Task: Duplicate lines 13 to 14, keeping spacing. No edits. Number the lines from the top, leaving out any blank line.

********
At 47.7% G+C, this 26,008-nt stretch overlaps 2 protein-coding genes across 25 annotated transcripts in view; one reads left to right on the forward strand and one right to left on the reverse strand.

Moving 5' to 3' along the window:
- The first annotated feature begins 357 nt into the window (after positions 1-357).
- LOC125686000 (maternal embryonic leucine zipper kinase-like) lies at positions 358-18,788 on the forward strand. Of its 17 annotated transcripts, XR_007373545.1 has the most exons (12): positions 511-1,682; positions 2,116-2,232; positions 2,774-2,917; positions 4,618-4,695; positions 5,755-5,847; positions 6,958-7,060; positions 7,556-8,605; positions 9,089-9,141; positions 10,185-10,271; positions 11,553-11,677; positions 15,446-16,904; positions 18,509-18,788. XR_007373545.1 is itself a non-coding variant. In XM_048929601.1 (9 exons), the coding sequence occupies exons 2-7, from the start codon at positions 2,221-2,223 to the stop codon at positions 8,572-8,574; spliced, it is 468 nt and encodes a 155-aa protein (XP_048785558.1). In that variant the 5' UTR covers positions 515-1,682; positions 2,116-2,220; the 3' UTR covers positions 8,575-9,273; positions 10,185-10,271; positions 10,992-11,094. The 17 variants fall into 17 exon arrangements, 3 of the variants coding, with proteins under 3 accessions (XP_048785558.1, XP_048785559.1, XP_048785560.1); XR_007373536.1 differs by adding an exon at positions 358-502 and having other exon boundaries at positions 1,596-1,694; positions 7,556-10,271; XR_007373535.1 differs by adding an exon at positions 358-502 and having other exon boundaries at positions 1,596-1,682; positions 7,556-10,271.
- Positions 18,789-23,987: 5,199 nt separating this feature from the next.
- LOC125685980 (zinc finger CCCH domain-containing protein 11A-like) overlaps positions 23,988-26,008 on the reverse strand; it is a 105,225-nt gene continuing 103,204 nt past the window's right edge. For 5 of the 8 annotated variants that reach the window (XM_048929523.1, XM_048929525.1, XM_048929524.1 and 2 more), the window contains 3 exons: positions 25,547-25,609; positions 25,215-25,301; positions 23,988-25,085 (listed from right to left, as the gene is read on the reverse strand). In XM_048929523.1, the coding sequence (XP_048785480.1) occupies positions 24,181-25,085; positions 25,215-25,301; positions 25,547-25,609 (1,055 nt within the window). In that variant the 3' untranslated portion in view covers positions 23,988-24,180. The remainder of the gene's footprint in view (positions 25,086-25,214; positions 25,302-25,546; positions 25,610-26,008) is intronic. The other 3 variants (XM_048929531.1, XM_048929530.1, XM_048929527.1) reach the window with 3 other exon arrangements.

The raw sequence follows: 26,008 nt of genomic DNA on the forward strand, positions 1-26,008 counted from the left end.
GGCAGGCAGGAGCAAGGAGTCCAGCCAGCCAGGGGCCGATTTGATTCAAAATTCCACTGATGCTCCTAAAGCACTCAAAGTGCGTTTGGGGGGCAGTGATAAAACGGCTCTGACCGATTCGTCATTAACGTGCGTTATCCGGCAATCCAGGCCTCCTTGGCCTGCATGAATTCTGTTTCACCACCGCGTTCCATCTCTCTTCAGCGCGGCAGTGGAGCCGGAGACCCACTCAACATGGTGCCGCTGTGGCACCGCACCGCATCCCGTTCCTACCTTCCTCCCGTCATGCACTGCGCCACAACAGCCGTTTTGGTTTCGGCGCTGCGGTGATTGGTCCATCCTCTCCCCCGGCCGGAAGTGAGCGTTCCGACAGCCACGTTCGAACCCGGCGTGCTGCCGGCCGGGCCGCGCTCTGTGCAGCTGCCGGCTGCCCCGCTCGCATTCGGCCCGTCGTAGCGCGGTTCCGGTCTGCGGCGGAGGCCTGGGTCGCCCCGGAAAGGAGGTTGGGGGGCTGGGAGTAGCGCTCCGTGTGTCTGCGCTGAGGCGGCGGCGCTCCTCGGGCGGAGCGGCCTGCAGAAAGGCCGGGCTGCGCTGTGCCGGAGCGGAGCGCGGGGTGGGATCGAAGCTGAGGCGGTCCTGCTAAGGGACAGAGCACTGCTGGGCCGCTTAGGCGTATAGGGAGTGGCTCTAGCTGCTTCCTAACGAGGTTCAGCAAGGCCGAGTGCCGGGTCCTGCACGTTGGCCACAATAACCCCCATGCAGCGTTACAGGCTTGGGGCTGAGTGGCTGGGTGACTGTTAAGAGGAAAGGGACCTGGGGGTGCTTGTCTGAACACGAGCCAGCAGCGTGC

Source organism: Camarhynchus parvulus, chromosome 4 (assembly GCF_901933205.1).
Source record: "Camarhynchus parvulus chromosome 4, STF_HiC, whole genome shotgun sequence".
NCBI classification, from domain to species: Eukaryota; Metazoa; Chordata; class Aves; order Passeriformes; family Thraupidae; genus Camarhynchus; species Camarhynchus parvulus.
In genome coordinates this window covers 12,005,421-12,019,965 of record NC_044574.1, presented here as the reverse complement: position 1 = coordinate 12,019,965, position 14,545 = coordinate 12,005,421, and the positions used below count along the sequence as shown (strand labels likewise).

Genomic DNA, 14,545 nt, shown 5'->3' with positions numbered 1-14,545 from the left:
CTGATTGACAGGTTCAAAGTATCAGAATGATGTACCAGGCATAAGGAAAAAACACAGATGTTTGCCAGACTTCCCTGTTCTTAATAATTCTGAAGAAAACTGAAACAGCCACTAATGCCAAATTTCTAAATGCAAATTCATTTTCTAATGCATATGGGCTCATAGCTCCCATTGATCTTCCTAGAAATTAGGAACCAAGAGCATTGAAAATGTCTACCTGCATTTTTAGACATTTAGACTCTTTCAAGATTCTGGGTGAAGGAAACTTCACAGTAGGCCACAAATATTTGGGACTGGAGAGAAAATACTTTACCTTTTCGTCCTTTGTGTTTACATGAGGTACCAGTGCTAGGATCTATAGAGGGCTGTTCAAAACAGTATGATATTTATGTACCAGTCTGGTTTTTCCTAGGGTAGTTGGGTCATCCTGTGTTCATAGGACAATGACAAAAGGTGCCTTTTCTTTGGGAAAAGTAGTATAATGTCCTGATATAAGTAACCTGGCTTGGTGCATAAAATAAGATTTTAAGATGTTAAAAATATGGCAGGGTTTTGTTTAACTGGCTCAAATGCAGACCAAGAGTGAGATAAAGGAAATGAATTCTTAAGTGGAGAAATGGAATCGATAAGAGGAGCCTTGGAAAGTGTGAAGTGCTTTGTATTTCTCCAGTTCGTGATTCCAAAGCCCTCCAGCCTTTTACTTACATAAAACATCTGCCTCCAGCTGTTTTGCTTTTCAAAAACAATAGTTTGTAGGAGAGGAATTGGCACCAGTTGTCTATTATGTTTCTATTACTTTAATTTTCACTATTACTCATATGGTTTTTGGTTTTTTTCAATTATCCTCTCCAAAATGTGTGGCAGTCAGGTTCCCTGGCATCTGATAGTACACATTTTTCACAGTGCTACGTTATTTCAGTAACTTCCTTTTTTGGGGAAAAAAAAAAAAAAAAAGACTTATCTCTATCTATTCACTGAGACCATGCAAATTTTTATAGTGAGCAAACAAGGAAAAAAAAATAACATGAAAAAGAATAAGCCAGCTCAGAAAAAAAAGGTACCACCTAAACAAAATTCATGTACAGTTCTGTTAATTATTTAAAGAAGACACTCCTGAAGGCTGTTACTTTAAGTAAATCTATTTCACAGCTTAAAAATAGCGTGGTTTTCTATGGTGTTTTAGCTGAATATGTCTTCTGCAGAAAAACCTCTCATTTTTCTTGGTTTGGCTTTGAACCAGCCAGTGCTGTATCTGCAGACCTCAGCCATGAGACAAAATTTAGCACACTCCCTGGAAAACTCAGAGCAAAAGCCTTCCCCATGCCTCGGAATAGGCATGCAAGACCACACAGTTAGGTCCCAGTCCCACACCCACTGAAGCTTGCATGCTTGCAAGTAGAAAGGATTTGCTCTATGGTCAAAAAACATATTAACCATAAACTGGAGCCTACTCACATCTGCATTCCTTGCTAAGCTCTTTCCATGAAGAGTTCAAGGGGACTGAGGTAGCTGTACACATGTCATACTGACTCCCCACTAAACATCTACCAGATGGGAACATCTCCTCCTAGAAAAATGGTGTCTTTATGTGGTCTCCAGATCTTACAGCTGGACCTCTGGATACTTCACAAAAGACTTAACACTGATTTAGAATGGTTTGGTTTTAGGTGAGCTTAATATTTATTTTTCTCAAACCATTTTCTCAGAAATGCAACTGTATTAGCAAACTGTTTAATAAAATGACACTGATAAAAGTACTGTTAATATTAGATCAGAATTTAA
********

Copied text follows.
Genomic DNA, 14,545 nt, shown 5'->3' with positions numbered 1-14,545 from the left:
CTGATTGACAGGTTCAAAGTATCAGAATGATGTACCAGGCATAAGGAAAAAACACAGATGTTTGCCAGACTTCCCTGTTCTTAATAATTCTGAAGAAAACTGAAACAGCCACTAATGCCAAATTTCTAAATGCAAATTCATTTTCTAATGCATATGGGCTCATAGCTCCCATTGATCTTCCTAGAAATTAGGAACCAAGAGCATTGAAAATGTCTACCTGCATTTTTAGACATTTAGACTCTTTCAAGATTCTGGGTGAAGGAAACTTCACAGTAGGCCACAAATATTTGGGACTGGAGAGAAAATACTTTACCTTTTCGTCCTTTGTGTTTACATGAGGTACCAGTGCTAGGATCTATAGAGGGCTGTTCAAAACAGTATGATATTTATGTACCAGTCTGGTTTTTCCTAGGGTAGTTGGGTCATCCTGTGTTCATAGGACAATGACAAAAGGTGCCTTTTCTTTGGGAAAAGTAGTATAATGTCCTGATATAAGTAACCTGGCTTGGTGCATAAAATAAGATTTTAAGATGTTAAAAATATGGCAGGGTTTTGTTTAACTGGCTCAAATGCAGACCAAGAGTGAGATAAAGGAAATGAATTCTTAAGTGGAGAAATGGAATCGATAAGAGGAGCCTTGGAAAGTGTGAAGTGCTTTGTATTTCTCCAGTTCGTGATTCCAAAGCCCTCCAGCCTTTTACTTACATAAAACATCTGCCTCCAGCTGTTTTGCTTTTCAAAAACAATAGTTTGTAGGAGAGGAATTGGCACCAGTTGTCTATTATGTTTCTATTACTTTAATTTTCACTATTACTCATATGGTTTTTGGTTTTTTTCAATTATCCTCTCCAAAATGTGTGGCAGTCAGGTTCCCTGGCATCTGATAGTACACATTTTTCACAGTGCTACGTTATTTCAGTAACTTCCTTTTTTGGGGAAAAAAAAAAAAAAAAAGACTTATCTCTATCTATTCACTGAGACCATGCAAATTTTTATAGTGAGCAAACAAGGAAAAAAAAATAACATGAAAAAGAATAAGCCAGCTCAGAAAAAAAAGGTACCACCTAAACAAAATTCATGTACAGTTCTGTTAATTATTTAAAGAAGACACTCCTGAAGGCTGTTACTTTAAGTAAATCTATTTCACAGCTTAAAAATAGCGTGGTTTTCTATGGTGTTTTAGCTGAATATGTCTTCTGCAGAAAAACCTCTCATTTTTCTTGGTTTGGCTTTGAACCAGCCAGTGCTGTATCTGCAGACCTCAGCCATGAGACAAAATTTAGCACACTCCCTGGAAAACTCAGAGCAAAAGCCTTCCCCATGCCTCGGAATAGGCATGCAAGACCACACAGTTAGGTCCCAGTCCCACACCCACTGAAGCTTGCATGCTTGCAAGTAGAAAGGATTTGCTCTATGGTCAAAAAACATATTAACCATAAACTGGAGCCTACTCACATCTGCATTCCTTGCTAAGCTCTTTCCATGAAGAGTTCAAGGGGACTGAGGTAGCTGTACACATGTCATACTGACTCCCCACTAAACATCTACCAGATGGGAACATCTCCTCCTAGAAAAATGGTGTCTTTATGTGGTCTCCAGATCTTACAGCTGGACCTCTGGATACTTCACAAAAGACTTAACACTGATTTAGAATGGTTTGGTTTTAGGTGAGCTTAATATTTATTTTTCTCAAACCATTTTCTCAGAAATGCAACTGTATTAGCAAACTGTTTAATAAAATGACACTGATAAAAGTACTGTTAATATTAGATCAGAATTTAA